Alternative Pain Management Technique #3: Breathing
Breath is important for those times when moving around isn’t an option, but when it is, moving as much as possible can help manage pain. Abowitt suggests walking, swaying, and slow dancing to engage and strengthen muscles whenever possible. And when that doesn’t work, a message can. “Rubbing the outer thighs along the IT band, the soles of the feet, and the shoulder can relieve tension and pain,” Pournaras says.
But no matter what position you’re in—whether it’s your baby’s birthday or at the end of your first trimester—you have to breathe to feel better.
“Breathing is so important,” Pournaras says. “In labor, if you are scared or agitated your parasympathetic nervous system ceases to function — the brain redirects blood and oxygen to the brain and heart to allow you to react quickly. The uterus and all the muscles making contractions work inadequately, sometimes causing labor to stop or causing labor to feel extra painful. Try holding a squat while holding your breath — it sucks! Then try holding a squat while breathing deeply and exhaling with sighs — much easier.” No matter what kind of pain it is, increased oxygen relieves the muscles and lessens this pain.
Abowitt suggests practicing equal breath counts with your partner — this will help you both before delivery, and certainly during. “Make eye contact with your partner and say, ‘Breathe with me…1,2,3,4…’ and continue that breath in and out together. When things are challenging we hold our breath, so this practice is less about teaching someone how to breathe, but teaching them that they can breathe.”
Alternative Pain Management Technique #4: Meditation
As mentioned, experiencing pain is an incredibly variable and personal experience — but there is evidence that relaxation can reduce pain outcomes in both acute and chronic pain. There is also plenty of research proving that meditation decreases the body’s production of cortisol and adrenaline (which increase anxiety and stress) while increasing endorphins, which act as natural pain relievers in the body. During birth, it’s important to practice meditation and focus that brings you to a safe and comfortable place. “It’s important to bring your focus into the birthing room that you’re in,” Brooke Patmor, certified birth and postpartum doula, says. “Bring a photo that calms you or something that can be a focal point during labor so you can focus on just that familiar thing. It can be a labyrinth or a birthing statue — whatever works for you to create a visualization that you can meditate on.” Patmor also suggests that all of the dads have cue cards with their partner’s favorite mantras and affirmations to use during meditation to bring focus and comfort to their partner. “Knowing what to say is incredibly important for partners,” Patmor says.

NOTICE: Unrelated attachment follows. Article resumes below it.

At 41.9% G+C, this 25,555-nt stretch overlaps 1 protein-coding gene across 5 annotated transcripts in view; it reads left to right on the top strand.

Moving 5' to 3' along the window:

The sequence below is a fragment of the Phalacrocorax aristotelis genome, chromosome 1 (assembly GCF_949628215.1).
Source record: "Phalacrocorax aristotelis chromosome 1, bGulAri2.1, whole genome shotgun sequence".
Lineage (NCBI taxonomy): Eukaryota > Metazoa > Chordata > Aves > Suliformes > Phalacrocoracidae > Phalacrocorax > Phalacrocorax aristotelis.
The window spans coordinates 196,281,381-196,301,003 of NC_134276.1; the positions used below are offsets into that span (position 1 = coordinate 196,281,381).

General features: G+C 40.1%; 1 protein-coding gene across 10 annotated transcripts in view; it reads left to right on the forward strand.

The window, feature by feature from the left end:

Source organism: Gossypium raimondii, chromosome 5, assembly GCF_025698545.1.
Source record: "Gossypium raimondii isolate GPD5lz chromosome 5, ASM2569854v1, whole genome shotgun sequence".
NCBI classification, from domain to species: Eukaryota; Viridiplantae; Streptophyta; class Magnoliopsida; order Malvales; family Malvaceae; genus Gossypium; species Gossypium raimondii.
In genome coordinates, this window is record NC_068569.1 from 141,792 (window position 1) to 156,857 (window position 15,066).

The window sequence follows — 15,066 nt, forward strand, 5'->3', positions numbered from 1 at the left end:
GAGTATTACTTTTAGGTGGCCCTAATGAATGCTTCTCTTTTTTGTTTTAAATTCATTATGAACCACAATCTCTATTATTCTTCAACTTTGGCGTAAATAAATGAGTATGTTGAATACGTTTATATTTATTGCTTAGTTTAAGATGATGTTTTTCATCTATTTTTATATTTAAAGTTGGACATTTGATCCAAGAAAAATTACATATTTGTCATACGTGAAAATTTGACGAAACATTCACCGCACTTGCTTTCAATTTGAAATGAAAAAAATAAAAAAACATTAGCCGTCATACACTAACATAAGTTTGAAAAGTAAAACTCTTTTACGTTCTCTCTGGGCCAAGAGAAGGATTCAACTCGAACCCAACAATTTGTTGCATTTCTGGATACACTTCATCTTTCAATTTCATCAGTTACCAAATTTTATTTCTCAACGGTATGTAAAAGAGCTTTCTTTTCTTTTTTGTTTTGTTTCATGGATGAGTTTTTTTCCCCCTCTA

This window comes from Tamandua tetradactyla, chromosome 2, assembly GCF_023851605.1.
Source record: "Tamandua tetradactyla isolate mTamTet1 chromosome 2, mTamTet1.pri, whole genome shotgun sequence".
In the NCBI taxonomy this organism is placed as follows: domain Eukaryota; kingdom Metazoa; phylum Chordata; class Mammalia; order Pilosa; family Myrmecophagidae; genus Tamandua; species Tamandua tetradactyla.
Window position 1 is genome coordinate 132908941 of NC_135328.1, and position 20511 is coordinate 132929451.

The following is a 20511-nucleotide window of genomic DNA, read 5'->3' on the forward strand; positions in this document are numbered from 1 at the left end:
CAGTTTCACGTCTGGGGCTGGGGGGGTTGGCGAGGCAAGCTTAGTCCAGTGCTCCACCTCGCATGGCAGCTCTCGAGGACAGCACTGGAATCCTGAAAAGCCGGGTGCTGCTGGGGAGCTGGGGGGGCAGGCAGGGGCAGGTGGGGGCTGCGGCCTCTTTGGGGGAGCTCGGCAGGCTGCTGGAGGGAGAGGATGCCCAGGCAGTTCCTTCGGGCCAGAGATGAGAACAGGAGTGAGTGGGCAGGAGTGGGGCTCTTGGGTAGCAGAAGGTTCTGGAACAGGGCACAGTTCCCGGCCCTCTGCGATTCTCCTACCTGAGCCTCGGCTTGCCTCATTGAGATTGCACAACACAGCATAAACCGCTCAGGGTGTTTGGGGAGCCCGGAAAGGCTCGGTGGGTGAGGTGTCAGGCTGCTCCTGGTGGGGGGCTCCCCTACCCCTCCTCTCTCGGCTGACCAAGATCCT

Put It All Together
The key is having a deep toolbox so that when things don’t feel good, you have what you need to make it right — whether it’s doing twenty minutes of yoga together, breathing deeply for five minutes, giving a massage, or buying your partner a Snoogle pregnancy pillow to help her get a better night’s sleep.
“You’re not doing it wrong if you feel pain and it doesn’t mean anything about you as a person or a parent if you don’t love being pregnant, it’s okay to be uncomfortable,” Abowitt says. “But there’s always something to access and to try for pain relief.”
Sure, pregnancy can hurt, but we shouldn’t think about this as the curse of Eve. There are ways to manage it. So do your best to create more comfort for your partner.